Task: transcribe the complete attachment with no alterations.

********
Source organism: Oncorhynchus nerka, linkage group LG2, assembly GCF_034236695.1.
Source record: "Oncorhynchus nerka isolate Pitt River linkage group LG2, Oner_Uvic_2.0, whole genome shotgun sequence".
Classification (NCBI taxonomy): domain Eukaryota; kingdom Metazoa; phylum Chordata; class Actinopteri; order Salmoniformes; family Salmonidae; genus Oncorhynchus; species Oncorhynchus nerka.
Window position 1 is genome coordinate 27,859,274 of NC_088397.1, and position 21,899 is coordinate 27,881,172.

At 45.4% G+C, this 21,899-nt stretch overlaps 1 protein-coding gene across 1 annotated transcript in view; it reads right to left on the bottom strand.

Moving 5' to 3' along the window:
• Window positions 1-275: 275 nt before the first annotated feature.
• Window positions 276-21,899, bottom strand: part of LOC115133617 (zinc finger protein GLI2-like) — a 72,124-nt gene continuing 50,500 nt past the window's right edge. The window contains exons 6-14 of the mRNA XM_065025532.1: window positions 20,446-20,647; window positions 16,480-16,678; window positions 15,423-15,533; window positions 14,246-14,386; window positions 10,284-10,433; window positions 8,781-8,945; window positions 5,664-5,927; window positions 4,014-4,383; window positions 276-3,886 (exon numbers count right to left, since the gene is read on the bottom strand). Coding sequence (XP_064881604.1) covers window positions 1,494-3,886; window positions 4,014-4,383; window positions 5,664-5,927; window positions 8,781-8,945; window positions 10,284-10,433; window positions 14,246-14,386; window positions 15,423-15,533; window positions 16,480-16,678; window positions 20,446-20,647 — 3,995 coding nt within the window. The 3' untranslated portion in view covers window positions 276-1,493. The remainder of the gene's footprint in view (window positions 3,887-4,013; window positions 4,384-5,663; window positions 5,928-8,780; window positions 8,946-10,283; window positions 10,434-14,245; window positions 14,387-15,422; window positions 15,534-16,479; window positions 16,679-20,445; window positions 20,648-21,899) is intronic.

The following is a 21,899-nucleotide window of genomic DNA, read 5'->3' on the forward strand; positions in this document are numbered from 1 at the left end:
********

Source organism: Oncorhynchus nerka, linkage group LG2, assembly GCF_034236695.1.
Source record: "Oncorhynchus nerka isolate Pitt River linkage group LG2, Oner_Uvic_2.0, whole genome shotgun sequence".
Classification (NCBI taxonomy): domain Eukaryota; kingdom Metazoa; phylum Chordata; class Actinopteri; order Salmoniformes; family Salmonidae; genus Oncorhynchus; species Oncorhynchus nerka.
Window position 1 is genome coordinate 27,859,274 of NC_088397.1, and position 21,899 is coordinate 27,881,172.

At 45.4% G+C, this 21,899-nt stretch overlaps 1 protein-coding gene across 1 annotated transcript in view; it reads right to left on the bottom strand.

Moving 5' to 3' along the window:
• Window positions 1-275: 275 nt before the first annotated feature.
• Window positions 276-21,899, bottom strand: part of LOC115133617 (zinc finger protein GLI2-like) — a 72,124-nt gene continuing 50,500 nt past the window's right edge. The window contains exons 6-14 of the mRNA XM_065025532.1: window positions 20,446-20,647; window positions 16,480-16,678; window positions 15,423-15,533; window positions 14,246-14,386; window positions 10,284-10,433; window positions 8,781-8,945; window positions 5,664-5,927; window positions 4,014-4,383; window positions 276-3,886 (exon numbers count right to left, since the gene is read on the bottom strand). Coding sequence (XP_064881604.1) covers window positions 1,494-3,886; window positions 4,014-4,383; window positions 5,664-5,927; window positions 8,781-8,945; window positions 10,284-10,433; window positions 14,246-14,386; window positions 15,423-15,533; window positions 16,480-16,678; window positions 20,446-20,647 — 3,995 coding nt within the window. The 3' untranslated portion in view covers window positions 276-1,493. The remainder of the gene's footprint in view (window positions 3,887-4,013; window positions 4,384-5,663; window positions 5,928-8,780; window positions 8,946-10,283; window positions 10,434-14,245; window positions 14,387-15,422; window positions 15,534-16,479; window positions 16,679-20,445; window positions 20,648-21,899) is intronic.

The following is a 21,899-nucleotide window of genomic DNA, read 5'->3' on the forward strand; positions in this document are numbered from 1 at the left end: